The Brave One suggests an addict who has yet to admit they have a problem. Although truly about a mentally fractured woman turned vigilante psychopath after a beating by thugs leaves her laid up in a hospital for three weeks, only to wake up to the news that her fiance was killed in the attack (all plot points readily pronounced in the previews, so don't cry spoiler), the film would like to pass itself off as a story about female empowerment—the kind of dunderhead regressiveness mistaken for social progress in a logic-free think tank. As it stands, it's a tepid concoction of morality lessons made easy via an overly literal sense of style-as-psychological-exploration; titular figure Erica Bain (Jodie Foster) understandably finds it difficult to venture outside her New York apartment after her devastating loss, but according to director Neil Jordan, the experience is one tantamount to wearing beer goggles on a weeble wobble. Gender violence kicks the bucket for a more general indulgence into shock-and-awe revenge fulfillment, the film purporting to criticize such eye-for-an-eye exchanges but doing such beliefs a disservice with its glamorizing aesthetic (no different than James Wan's equally vicious Death Sentence, but at least that film was honest about its nasty intentions). Foster—sexy and talented as ever—brings conviction to the contrived part (one example of her blah philosophies: "Now, I walk the streets at night. I find places that I never knew existed before. The question is, am I finding them, or are they finding me?"), though it is Terrence Howard who, as a detective striving to do good in a corrupt system, who provides the film with a much-needed emotional (and sober) epicenter. The Brave One's drawn-out morale—that change after an extreme loss is inevitable (the film never attempts to comment on New York post-9/11, though given its preexisting idiocies, it was probably better off)—can be considered in the bag after no less than the film's opening credits. If nothing else, enjoy Nicky Katt's hilariously smart-assed one-liners. As regards one of Bain's more deserving victims: "I'd say it was probably the fall that killed this guy... or it could be the crowbar embedded in his skull. I'd say it's about 50-50."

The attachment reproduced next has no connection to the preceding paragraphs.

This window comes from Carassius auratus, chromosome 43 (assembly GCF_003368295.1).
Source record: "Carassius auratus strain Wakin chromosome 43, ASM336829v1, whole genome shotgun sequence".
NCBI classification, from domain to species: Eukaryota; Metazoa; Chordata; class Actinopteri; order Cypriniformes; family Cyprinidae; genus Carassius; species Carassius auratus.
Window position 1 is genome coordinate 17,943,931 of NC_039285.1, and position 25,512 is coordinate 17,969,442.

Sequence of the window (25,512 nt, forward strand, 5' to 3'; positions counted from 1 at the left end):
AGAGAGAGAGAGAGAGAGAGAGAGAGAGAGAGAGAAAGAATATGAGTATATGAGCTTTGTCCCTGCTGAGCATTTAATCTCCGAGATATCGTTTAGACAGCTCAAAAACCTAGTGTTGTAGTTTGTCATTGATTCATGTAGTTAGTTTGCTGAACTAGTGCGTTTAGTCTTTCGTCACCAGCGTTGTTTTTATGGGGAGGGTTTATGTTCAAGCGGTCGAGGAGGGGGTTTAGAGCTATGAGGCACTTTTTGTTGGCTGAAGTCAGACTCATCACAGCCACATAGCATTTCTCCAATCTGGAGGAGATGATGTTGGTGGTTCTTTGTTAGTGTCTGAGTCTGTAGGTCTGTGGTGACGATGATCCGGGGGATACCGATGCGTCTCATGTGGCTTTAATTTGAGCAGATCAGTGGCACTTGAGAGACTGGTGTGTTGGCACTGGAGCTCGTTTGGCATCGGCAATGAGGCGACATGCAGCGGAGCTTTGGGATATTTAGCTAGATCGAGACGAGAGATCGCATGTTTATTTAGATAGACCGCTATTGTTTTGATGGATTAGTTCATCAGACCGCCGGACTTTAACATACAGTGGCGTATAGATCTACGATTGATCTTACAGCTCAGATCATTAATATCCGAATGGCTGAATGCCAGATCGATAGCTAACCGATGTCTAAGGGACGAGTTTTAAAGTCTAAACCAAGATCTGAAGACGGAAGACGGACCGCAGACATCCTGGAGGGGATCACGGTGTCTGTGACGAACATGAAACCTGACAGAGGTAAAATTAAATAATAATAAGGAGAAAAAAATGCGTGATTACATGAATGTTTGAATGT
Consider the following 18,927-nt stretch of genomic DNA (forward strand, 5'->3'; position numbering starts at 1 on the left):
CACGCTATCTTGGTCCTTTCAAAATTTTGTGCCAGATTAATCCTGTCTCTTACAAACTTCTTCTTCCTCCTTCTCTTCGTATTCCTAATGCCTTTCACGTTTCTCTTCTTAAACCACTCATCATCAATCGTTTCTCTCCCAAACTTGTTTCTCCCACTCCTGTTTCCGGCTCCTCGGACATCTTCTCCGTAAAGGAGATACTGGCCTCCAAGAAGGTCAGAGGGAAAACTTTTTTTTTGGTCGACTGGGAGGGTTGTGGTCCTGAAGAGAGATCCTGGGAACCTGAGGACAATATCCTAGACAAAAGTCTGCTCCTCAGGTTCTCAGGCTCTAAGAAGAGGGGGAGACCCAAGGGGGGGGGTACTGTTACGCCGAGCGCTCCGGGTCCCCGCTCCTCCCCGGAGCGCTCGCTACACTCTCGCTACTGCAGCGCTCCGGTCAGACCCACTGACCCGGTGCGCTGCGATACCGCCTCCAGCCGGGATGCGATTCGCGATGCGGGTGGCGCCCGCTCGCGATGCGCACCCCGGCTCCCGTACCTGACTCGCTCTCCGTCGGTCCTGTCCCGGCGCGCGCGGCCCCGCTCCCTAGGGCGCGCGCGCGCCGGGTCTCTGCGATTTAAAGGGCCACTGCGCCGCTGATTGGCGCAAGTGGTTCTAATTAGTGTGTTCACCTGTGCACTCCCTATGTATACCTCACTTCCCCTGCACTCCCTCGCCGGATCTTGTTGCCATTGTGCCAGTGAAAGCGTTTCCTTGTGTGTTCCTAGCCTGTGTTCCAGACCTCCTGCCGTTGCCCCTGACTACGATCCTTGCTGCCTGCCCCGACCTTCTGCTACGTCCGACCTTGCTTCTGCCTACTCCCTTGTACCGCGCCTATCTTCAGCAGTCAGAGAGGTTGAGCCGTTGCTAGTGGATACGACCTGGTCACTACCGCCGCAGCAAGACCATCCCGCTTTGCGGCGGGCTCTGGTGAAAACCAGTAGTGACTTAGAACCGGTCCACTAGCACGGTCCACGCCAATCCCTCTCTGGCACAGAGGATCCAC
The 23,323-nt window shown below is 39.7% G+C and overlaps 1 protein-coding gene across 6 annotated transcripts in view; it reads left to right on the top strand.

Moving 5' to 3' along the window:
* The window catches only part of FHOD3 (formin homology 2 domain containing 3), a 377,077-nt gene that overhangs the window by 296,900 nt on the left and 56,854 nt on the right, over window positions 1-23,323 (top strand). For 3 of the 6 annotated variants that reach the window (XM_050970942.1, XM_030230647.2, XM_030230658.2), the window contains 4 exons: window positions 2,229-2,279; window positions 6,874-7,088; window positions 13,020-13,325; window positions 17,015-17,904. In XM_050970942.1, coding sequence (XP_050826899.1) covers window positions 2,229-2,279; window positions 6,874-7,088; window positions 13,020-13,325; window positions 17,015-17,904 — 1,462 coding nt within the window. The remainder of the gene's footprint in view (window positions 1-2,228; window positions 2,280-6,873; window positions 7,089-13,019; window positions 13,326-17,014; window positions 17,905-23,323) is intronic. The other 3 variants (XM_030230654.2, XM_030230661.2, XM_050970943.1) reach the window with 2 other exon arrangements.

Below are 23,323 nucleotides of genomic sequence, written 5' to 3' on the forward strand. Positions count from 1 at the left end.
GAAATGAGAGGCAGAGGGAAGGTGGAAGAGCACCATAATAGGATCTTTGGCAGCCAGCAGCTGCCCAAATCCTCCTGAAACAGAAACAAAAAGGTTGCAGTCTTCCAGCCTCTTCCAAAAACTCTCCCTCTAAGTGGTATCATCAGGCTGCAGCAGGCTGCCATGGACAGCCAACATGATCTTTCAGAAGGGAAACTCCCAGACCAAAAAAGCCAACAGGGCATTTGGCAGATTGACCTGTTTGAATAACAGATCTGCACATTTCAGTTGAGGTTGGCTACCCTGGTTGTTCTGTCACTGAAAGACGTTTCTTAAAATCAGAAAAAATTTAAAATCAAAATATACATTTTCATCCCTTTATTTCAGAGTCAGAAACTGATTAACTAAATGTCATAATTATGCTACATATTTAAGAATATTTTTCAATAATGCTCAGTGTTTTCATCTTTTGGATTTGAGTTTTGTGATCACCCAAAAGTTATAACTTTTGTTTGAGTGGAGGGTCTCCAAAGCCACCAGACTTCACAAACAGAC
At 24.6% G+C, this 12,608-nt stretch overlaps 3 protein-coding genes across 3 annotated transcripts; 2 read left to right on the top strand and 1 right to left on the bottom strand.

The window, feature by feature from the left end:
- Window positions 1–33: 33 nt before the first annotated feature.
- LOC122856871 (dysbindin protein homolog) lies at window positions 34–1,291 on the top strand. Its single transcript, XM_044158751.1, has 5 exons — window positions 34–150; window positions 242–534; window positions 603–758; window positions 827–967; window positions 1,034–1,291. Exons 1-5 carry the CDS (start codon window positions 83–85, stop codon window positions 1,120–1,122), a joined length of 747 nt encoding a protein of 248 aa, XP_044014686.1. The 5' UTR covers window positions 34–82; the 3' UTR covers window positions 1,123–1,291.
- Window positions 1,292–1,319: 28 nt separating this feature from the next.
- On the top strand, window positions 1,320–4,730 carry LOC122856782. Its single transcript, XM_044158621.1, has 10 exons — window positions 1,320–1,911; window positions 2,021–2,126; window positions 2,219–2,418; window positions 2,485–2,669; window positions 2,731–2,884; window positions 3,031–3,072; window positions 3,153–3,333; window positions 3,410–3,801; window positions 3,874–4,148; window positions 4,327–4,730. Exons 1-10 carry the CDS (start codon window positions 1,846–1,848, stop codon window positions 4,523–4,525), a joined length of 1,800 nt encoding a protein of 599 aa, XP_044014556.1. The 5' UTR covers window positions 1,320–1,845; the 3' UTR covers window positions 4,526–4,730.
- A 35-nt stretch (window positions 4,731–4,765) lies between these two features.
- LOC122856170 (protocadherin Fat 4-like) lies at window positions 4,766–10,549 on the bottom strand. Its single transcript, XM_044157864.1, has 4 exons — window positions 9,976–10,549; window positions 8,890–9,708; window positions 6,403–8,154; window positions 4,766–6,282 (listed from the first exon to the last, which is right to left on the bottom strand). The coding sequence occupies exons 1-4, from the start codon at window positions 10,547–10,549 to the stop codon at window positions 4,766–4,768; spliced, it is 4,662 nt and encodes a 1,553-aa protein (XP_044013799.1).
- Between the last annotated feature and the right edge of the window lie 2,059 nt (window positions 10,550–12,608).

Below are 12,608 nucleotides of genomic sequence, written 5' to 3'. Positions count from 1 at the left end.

Jan 17, 2008